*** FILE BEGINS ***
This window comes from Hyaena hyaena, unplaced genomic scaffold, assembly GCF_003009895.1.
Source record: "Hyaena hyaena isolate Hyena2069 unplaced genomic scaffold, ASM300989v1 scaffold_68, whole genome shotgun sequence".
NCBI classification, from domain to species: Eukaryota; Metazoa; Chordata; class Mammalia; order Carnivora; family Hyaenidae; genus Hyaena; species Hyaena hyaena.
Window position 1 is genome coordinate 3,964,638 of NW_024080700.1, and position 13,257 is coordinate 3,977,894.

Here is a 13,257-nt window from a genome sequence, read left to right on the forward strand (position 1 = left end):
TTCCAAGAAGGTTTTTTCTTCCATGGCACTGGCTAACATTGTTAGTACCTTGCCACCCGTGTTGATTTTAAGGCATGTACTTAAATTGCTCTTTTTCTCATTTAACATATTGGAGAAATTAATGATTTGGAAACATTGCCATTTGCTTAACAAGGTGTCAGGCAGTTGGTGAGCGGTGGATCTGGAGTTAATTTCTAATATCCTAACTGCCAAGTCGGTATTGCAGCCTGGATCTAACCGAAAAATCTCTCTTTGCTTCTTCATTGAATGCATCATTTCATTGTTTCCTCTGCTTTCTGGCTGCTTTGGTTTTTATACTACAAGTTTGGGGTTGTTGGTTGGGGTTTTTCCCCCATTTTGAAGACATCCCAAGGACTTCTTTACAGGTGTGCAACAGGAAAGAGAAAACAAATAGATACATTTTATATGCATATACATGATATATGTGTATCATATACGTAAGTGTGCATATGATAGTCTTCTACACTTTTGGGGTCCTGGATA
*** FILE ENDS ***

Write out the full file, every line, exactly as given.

This window comes from Hyaena hyaena, unplaced genomic scaffold, assembly GCF_003009895.1.
Source record: "Hyaena hyaena isolate Hyena2069 unplaced genomic scaffold, ASM300989v1 scaffold_68, whole genome shotgun sequence".
NCBI classification, from domain to species: Eukaryota; Metazoa; Chordata; class Mammalia; order Carnivora; family Hyaenidae; genus Hyaena; species Hyaena hyaena.
Window position 1 is genome coordinate 3,964,638 of NW_024080700.1, and position 13,257 is coordinate 3,977,894.

Here is a 13,257-nt window from a genome sequence, read left to right on the forward strand (position 1 = left end):
TTCCAAGAAGGTTTTTTCTTCCATGGCACTGGCTAACATTGTTAGTACCTTGCCACCCGTGTTGATTTTAAGGCATGTACTTAAATTGCTCTTTTTCTCATTTAACATATTGGAGAAATTAATGATTTGGAAACATTGCCATTTGCTTAACAAGGTGTCAGGCAGTTGGTGAGCGGTGGATCTGGAGTTAATTTCTAATATCCTAACTGCCAAGTCGGTATTGCAGCCTGGATCTAACCGAAAAATCTCTCTTTGCTTCTTCATTGAATGCATCATTTCATTGTTTCCTCTGCTTTCTGGCTGCTTTGGTTTTTATACTACAAGTTTGGGGTTGTTGGTTGGGGTTTTTCCCCCATTTTGAAGACATCCCAAGGACTTCTTTACAGGTGTGCAACAGGAAAGAGAAAACAAATAGATACATTTTATATGCATATACATGATATATGTGTATCATATACGTAAGTGTGCATATGATAGTCTTCTACACTTTTGGGGTCCTGGATA